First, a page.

As we prepared for worship at CoastPointe this past Sunday, the unfolding events of violence and hate in the news put a pause on the plans and called us to a different place, a place of penitence and prayer. The two go together, neither is adequate in the absence of the other. So Sunday morning we lived in the pause as we opened the words of Psalm 34, a psalm of lament, and allowed the writer to lead our hearts toward God.

Our worshipped leader preceded my message, with a song that spoke to and for our thoughts, "Break Every Chain." Read the lyrics and imagine the moment of worship pause that we were experiencing.  

"Break Every Chain"

There is power in the name of Jesus [3x]
to break every chain, break every chain, break every chain. [2x]

[Chorus:]
There is power in the name of Jesus [3x]
to break every chain, break every chain, break every chain. [2x]

There's an army rising up. [3x]
To break every chain, break every chain, break every chain. [2x]

[Chorus:]
There's an army rising up. [3x]
To break every chain, break every chain, break every chain. [2x]

[Vamp:]
I hear the chains falling.

[End:]
There is power in the name of Jesus
to break every chain, break every chain, break every chain.

The feel was electrifying as I shared the following insights on "Mending Brokenness."

Embracing Praise as the Path to Healing

vs. 1-4

David is in a time of conflict and must choose how to respond. Denial, anger, resentment, are all likely responses for today. He chooses something different. He chooses praise.

Praise needs to be in my voice. It reflects an understanding that I trust God with my conflict, James 1:2; and I trust God to do something beneficial in my life with my conflict, Hebrews 12:3-11 and Romans 5:3-5.

Praise needs to be part of our congregation. In other words, my response needs to inspire praise in others who believe.

My praise is both an acknowledgement of my suffering and of His ability to help.

Embracing Protection as the Promise to Those Who “respect up”

vs. 5-7

God has a proven track record of being there for His people. He also has a track record of being there again for His people even when they have failed Him. His reappearance should be preceded by penitent hearts, something that is a recurring theme in Judges, and something demonstrated by Nehemiah who returns from captivity to help Israel rebuild their wall.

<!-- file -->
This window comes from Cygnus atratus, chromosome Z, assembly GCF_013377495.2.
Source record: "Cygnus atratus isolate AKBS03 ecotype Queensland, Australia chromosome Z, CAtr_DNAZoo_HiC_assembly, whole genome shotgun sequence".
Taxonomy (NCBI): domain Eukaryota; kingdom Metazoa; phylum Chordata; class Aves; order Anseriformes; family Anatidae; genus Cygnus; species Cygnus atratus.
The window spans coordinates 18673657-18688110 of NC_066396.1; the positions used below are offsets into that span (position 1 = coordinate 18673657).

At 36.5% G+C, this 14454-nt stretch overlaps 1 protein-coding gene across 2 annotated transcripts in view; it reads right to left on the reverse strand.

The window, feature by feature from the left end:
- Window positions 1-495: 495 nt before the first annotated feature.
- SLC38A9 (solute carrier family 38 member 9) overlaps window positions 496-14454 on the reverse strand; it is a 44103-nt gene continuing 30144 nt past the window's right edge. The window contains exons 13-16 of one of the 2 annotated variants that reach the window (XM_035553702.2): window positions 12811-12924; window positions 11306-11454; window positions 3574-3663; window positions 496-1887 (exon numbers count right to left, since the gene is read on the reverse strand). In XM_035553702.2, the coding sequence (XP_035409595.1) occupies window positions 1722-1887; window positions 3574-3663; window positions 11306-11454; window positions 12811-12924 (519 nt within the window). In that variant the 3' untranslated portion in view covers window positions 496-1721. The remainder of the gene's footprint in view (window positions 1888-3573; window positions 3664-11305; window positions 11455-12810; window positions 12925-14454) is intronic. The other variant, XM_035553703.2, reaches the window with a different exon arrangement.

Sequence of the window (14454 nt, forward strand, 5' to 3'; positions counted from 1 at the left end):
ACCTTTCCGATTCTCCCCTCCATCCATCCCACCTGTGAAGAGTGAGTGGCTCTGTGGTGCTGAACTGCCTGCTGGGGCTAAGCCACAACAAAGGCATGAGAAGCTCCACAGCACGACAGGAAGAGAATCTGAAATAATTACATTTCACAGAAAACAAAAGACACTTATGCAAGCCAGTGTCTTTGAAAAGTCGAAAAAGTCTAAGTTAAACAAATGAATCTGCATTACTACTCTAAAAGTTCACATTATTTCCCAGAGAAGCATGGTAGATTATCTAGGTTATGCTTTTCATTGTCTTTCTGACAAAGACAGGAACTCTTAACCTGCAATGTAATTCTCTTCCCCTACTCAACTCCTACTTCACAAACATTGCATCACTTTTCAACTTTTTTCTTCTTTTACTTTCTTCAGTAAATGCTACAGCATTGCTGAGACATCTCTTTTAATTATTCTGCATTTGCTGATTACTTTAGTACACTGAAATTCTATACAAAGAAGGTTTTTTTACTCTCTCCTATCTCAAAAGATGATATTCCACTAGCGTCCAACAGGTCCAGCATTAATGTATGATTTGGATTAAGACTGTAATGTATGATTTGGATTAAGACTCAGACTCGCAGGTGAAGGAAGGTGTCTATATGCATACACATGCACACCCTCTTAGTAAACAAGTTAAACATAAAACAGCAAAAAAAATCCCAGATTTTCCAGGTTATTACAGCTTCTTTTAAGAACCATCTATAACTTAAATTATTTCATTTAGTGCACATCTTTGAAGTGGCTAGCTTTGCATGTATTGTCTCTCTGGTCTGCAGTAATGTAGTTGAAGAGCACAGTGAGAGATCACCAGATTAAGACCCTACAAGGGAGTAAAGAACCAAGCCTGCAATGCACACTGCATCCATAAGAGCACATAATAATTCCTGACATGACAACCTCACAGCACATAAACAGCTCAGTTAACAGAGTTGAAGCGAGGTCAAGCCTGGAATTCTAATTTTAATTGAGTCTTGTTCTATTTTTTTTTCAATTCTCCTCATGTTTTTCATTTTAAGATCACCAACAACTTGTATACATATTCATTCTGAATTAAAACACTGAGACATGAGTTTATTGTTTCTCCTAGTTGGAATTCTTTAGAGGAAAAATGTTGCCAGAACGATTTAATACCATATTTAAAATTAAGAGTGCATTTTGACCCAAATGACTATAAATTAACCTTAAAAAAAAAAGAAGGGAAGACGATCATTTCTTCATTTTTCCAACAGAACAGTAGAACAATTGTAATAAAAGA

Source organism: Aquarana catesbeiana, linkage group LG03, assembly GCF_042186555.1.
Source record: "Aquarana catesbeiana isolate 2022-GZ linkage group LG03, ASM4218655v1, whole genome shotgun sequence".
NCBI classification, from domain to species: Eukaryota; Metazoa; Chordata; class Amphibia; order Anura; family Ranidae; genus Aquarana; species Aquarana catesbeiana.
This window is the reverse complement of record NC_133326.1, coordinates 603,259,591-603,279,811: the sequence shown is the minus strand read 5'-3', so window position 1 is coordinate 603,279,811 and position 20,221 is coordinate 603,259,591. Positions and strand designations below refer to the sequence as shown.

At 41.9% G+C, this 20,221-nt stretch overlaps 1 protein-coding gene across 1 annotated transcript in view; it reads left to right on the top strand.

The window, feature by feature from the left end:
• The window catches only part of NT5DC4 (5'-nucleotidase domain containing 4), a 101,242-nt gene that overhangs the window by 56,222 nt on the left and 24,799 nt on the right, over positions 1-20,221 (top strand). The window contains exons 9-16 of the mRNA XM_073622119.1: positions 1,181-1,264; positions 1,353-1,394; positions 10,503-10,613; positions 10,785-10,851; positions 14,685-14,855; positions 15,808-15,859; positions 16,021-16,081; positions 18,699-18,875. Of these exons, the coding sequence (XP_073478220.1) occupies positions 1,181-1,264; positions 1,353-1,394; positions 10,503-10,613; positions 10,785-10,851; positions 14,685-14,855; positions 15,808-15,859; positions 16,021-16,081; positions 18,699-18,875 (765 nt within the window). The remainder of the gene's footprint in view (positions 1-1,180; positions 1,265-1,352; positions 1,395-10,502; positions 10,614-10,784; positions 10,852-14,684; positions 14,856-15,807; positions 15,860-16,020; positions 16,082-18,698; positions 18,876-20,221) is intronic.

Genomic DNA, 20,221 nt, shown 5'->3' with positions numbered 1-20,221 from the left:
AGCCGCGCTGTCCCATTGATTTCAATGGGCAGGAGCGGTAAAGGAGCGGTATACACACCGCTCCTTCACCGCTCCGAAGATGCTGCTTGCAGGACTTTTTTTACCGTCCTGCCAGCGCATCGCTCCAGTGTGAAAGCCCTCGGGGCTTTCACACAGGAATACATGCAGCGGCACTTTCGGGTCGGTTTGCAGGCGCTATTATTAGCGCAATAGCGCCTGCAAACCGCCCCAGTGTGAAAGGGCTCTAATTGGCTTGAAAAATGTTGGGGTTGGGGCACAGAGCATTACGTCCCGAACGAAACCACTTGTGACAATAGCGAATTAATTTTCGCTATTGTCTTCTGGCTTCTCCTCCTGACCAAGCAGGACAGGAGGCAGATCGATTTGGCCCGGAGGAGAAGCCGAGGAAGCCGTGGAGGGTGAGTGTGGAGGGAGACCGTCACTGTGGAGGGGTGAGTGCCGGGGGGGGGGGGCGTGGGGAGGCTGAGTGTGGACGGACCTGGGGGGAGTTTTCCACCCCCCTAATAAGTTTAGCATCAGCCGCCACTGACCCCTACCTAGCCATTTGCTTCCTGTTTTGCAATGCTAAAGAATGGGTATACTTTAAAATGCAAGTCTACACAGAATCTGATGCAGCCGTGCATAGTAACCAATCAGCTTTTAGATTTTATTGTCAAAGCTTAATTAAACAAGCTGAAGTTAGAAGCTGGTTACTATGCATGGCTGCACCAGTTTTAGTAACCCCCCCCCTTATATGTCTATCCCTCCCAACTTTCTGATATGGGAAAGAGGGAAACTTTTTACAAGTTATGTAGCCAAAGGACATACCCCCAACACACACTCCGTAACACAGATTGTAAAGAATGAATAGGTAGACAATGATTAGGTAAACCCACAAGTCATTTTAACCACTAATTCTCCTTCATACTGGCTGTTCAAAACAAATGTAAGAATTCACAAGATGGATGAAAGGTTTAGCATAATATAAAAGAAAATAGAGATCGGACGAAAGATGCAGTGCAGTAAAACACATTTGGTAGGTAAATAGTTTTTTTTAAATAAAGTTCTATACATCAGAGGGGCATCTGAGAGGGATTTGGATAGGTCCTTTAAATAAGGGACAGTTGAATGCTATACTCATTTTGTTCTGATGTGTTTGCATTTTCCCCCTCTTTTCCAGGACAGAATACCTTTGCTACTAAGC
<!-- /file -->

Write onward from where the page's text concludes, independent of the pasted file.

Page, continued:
His protection arrives for the dependent. So, I need to ask myself, “Am I looking to Him for protection?” How can I know? How about listening to the language of my prayers for the answer? Prayer is both the voice of and the betrayal of the intents of the heart.

His protection arrives for the seeking. I may want God’s help, but am I asking for it? Again, I can survey my prayer language to see.

Seeking God’s protection is what believers do. Respect for God’s holiness is what believers offer.

Embracing a Risk Worth Taking

vs. 8-10

Life is filled with risks. They are unavoidable. The Psalmist argues, not for a painless risk or for one that is not difficult, but for one that makes sense. He risks everything on God.

This type of risk is the one played out in the ministry of Jesus as disciples leave all to follow Him.

Embracing an Obedient Heart as the Path to Divine Nearness

vs. 11-18

Our obedience invites God’s presence into our lives. The psalmist illustrates this presence through God’s features: eyes, face, and ears. He is near enough to see every concern and hear every cry of uncertainty. 

It takes faith to believe this when life seems irreparably broken. It takes a faith in an unusual God.

Embracing a Turnaround God.

vs. 8-10

         To believe in this kind of God is to believe in one who cares. One              who is close enough to hear and see.        

         To believe in this kind of God is to believe in one who is able. The            story of the Gospel is about a God who is both willing and able.                Today, in the midst of a broken society where violence, hatred, and          racial strife fill the news, the Gospel offers the permanent solution.            It is the cross of Christ that brings us together in penitence and                reconciliation. It is the cross of Christ that transforms people who              label others, into people who wear a kingdom label. “His, You, Me,            Us.” We bleed the same: His blood.

Comment